From Wall Street to Silicon Valley, these are the top stories that moved markets and had investors, business leaders, and entrepreneurs talking this week on Cheddar.
U.S. markets ended the week on a down note, pausing after a four-day rally that sent stocks to record highs. A surprisingly strong January employment report showed 225,000 jobs added for the first month of the year although the unemployment rate ticked up slightly to 3.6 percent. The better-than-expected showing presaged an ADP report showing private payrolls shot up, due in part to unseasonably warm weather around the country. The worsening impact of the coronavirus did little to shake investor confidence this week as they focused instead on another round of strong corporate earnings and a growing sense that the economy will remain on solid footing going into the election.
Uber had its best day as a public company Friday, a day after it beat earnings expectations and said it would be profitable by Q4 of this year. That's a full year earlier than the company had originally targeted, and is the reason why the stock soared to close out the week. The rest of the numbers were resilient, too. Gross bookings were up 28 percent year-over-year and, perhaps more importantly, Uber ($UBER) is now losing less money than it was. The company showed an adjusted loss of $613 million for the quarter (compared to $817 million in its previous fourth quarter). The rising tide lifted all boats (cars?), with shares of Lyft popping 4 percent on the hopes that the notoriously money-losing endeavor that is the ride-hail industry may, one day, prove profitable.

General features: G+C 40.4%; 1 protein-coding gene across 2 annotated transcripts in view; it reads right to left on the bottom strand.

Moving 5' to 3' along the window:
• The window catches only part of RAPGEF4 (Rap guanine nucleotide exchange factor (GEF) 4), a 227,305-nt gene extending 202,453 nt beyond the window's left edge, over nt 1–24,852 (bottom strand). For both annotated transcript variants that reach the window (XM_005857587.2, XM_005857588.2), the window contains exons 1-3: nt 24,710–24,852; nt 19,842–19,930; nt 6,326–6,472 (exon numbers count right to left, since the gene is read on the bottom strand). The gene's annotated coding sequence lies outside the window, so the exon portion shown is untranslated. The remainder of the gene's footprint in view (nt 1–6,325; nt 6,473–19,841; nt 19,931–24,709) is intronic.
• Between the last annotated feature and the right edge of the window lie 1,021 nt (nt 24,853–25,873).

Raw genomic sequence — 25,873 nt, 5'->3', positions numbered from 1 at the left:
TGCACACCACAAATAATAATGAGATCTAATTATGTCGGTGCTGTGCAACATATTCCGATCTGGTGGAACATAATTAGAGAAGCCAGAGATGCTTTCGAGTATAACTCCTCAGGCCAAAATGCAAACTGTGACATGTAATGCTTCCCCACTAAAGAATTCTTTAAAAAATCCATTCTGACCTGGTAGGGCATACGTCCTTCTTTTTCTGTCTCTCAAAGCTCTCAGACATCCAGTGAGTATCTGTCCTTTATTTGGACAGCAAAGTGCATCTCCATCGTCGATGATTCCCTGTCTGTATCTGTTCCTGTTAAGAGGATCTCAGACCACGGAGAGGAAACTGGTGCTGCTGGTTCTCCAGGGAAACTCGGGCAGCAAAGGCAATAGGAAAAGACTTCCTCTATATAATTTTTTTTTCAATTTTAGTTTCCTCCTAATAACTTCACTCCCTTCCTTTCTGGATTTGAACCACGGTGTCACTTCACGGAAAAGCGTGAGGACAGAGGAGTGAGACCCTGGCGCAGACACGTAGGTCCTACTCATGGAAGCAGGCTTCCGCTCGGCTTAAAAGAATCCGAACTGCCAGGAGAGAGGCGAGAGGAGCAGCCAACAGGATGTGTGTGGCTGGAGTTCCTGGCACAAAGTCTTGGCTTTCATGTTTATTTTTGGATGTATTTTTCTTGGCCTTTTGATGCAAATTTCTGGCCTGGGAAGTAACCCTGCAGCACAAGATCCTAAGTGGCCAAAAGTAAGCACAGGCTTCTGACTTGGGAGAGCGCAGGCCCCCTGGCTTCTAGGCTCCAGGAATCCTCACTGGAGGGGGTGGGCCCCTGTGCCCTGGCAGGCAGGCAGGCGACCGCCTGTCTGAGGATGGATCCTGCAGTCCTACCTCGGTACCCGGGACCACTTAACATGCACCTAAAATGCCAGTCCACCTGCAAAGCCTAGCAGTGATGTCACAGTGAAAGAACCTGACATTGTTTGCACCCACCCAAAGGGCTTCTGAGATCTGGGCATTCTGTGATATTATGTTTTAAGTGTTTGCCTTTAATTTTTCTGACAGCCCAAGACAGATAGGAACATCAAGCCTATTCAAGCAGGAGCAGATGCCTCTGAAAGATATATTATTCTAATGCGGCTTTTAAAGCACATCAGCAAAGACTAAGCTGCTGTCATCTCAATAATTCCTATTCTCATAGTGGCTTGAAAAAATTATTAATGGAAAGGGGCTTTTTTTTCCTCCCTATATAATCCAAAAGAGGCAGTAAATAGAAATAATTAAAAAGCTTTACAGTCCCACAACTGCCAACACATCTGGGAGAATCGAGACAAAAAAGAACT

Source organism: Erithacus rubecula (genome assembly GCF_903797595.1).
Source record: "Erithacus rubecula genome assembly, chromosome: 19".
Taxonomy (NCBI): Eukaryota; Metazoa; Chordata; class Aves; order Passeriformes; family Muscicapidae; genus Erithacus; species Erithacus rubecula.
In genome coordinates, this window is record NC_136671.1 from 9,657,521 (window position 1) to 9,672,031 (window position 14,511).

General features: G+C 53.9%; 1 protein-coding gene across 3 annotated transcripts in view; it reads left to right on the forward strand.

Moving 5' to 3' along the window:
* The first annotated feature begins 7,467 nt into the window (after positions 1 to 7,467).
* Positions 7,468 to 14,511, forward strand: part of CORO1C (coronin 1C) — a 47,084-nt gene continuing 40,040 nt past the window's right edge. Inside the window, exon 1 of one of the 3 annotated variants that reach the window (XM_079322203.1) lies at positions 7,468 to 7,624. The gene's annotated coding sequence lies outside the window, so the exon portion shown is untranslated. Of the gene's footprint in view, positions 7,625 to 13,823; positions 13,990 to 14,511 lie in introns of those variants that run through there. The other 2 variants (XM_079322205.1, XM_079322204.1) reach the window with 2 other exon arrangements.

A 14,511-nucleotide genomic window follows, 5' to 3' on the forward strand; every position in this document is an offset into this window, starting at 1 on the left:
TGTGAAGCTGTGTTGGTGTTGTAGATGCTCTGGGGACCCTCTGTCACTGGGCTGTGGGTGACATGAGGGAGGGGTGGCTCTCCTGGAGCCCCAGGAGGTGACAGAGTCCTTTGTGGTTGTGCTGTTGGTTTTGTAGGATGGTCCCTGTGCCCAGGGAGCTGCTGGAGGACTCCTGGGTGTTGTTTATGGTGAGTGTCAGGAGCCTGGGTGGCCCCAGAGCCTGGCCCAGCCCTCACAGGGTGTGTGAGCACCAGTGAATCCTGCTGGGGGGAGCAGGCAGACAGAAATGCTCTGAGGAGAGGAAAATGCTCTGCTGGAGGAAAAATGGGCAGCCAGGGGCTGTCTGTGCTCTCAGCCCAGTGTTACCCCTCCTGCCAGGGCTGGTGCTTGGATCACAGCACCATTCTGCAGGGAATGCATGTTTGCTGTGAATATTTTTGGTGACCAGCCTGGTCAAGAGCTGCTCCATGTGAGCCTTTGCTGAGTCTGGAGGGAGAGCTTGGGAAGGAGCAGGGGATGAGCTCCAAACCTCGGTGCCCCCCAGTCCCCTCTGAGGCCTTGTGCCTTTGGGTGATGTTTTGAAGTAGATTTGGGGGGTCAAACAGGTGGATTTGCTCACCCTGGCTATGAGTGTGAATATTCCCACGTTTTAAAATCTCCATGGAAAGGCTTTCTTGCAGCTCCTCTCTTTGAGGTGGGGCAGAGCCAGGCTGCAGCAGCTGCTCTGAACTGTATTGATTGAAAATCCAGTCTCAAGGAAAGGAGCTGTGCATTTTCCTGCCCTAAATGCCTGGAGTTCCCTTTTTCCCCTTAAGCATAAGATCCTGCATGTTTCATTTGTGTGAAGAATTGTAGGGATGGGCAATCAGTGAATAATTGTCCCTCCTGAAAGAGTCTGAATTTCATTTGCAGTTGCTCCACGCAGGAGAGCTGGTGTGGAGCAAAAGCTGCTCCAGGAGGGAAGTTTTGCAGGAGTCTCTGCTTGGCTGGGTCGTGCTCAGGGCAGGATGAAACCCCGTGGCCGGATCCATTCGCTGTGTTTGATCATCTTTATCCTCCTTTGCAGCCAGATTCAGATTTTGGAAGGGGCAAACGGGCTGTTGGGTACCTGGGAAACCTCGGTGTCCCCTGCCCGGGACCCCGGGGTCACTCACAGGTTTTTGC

Google parent Alphabet also reported earnings, though the results were decidedly more mixed. The company beat on profit but missed on revenue, but the real news was the disclosure, for the first time, of the YouTube and cloud businesses. YouTube brought in $15 billion for Alphabet ($GOOGL)in 2019, about the equivalent of the NFL's total revenues. Meanwhile, Google's cloud platform made $2.6 billion for the quarter, for an annual run-rate of about $10.4 billion. Impressive, but still small potatoes compared to Amazon Web Service's run rate of about $40 billion.
What a week for Tesla. The stock had some of its biggest swings in history, popping 20 percent on Monday and then dropping 17 percent on Wednesday to snap a six-day surge. At its peak on Tuesday, Tesla ($TSLA) had a larger market cap than McDonald's, Citigroup or the rest of the American auto industry. So what happened? Not a whole lot. The company has been helped by some positive developments, including the successful launch of its Chinese gigafactory (though it's had to temporarily close stores in China over the coronavirus outbreak) as well as a better-than-expected Q4. But the pop was mainly the result of a short squeeze, as short sellers cut their losses and cashed out. Then investors took profits as the stock approached $1,000, sending the price back down to earth ー somewhat.
The reception that Casper's IPO got from Wall St.: cooler than the other side of the pillow. The mattress startup became the latest in a series of unprofitable but trendy DTC consumer brands to go public in a market that has become weary of money-losing businesses (thanks, WeWork). Casper ($CSPR) opened at $14.50 after pricing the offering in the $12 to $13 per share range, lower than the original range of $17 to $19. Shares ended the first day at $13.50, giving the company a valuation of around $500 million. Last year, Casper was privately valued at over $1 billion. High acquisition and marketing costs combined with the stubborn fact that most people only buy mattresses ever so often, along with a seriously crowded marketplace, is giving investors pause about Casper's long-term profitability.